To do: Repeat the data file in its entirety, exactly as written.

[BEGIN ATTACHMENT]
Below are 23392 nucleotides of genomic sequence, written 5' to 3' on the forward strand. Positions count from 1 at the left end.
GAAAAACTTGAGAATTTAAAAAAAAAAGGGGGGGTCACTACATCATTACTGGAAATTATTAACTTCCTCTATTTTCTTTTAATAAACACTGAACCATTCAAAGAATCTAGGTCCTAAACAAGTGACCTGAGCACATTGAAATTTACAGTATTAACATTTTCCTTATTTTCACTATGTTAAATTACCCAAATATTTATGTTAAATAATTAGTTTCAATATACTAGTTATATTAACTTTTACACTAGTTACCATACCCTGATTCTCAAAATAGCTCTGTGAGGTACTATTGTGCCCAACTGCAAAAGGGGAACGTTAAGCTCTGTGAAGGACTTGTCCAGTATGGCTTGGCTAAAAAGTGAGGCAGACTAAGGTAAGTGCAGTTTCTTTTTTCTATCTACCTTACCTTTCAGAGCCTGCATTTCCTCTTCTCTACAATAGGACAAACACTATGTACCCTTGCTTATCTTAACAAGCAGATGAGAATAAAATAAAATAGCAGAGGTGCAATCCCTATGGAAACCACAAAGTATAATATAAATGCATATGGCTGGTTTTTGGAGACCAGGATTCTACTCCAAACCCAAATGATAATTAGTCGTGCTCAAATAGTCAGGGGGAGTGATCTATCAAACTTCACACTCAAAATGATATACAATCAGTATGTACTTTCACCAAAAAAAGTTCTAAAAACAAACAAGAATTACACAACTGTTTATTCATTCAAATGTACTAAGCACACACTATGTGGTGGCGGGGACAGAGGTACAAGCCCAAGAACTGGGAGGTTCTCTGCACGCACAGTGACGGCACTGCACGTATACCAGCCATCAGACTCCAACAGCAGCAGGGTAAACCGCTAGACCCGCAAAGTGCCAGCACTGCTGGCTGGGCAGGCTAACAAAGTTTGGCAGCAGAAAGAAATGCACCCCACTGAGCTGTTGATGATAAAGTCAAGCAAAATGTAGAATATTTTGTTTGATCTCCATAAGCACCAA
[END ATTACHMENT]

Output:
Below are 23392 nucleotides of genomic sequence, written 5' to 3' on the forward strand. Positions count from 1 at the left end.
GAAAAACTTGAGAATTTAAAAAAAAAAGGGGGGGTCACTACATCATTACTGGAAATTATTAACTTCCTCTATTTTCTTTTAATAAACACTGAACCATTCAAAGAATCTAGGTCCTAAACAAGTGACCTGAGCACATTGAAATTTACAGTATTAACATTTTCCTTATTTTCACTATGTTAAATTACCCAAATATTTATGTTAAATAATTAGTTTCAATATACTAGTTATATTAACTTTTACACTAGTTACCATACCCTGATTCTCAAAATAGCTCTGTGAGGTACTATTGTGCCCAACTGCAAAAGGGGAACGTTAAGCTCTGTGAAGGACTTGTCCAGTATGGCTTGGCTAAAAAGTGAGGCAGACTAAGGTAAGTGCAGTTTCTTTTTTCTATCTACCTTACCTTTCAGAGCCTGCATTTCCTCTTCTCTACAATAGGACAAACACTATGTACCCTTGCTTATCTTAACAAGCAGATGAGAATAAAATAAAATAGCAGAGGTGCAATCCCTATGGAAACCACAAAGTATAATATAAATGCATATGGCTGGTTTTTGGAGACCAGGATTCTACTCCAAACCCAAATGATAATTAGTCGTGCTCAAATAGTCAGGGGGAGTGATCTATCAAACTTCACACTCAAAATGATATACAATCAGTATGTACTTTCACCAAAAAAAGTTCTAAAAACAAACAAGAATTACACAACTGTTTATTCATTCAAATGTACTAAGCACACACTATGTGGTGGCGGGGACAGAGGTACAAGCCCAAGAACTGGGAGGTTCTCTGCACGCACAGTGACGGCACTGCACGTATACCAGCCATCAGACTCCAACAGCAGCAGGGTAAACCGCTAGACCCGCAAAGTGCCAGCACTGCTGGCTGGGCAGGCTAACAAAGTTTGGCAGCAGAAAGAAATGCACCCCACTGAGCTGTTGATGATAAAGTCAAGCAAAATGTAGAATATTTTGTTTGATCTCCATAAGCACCAA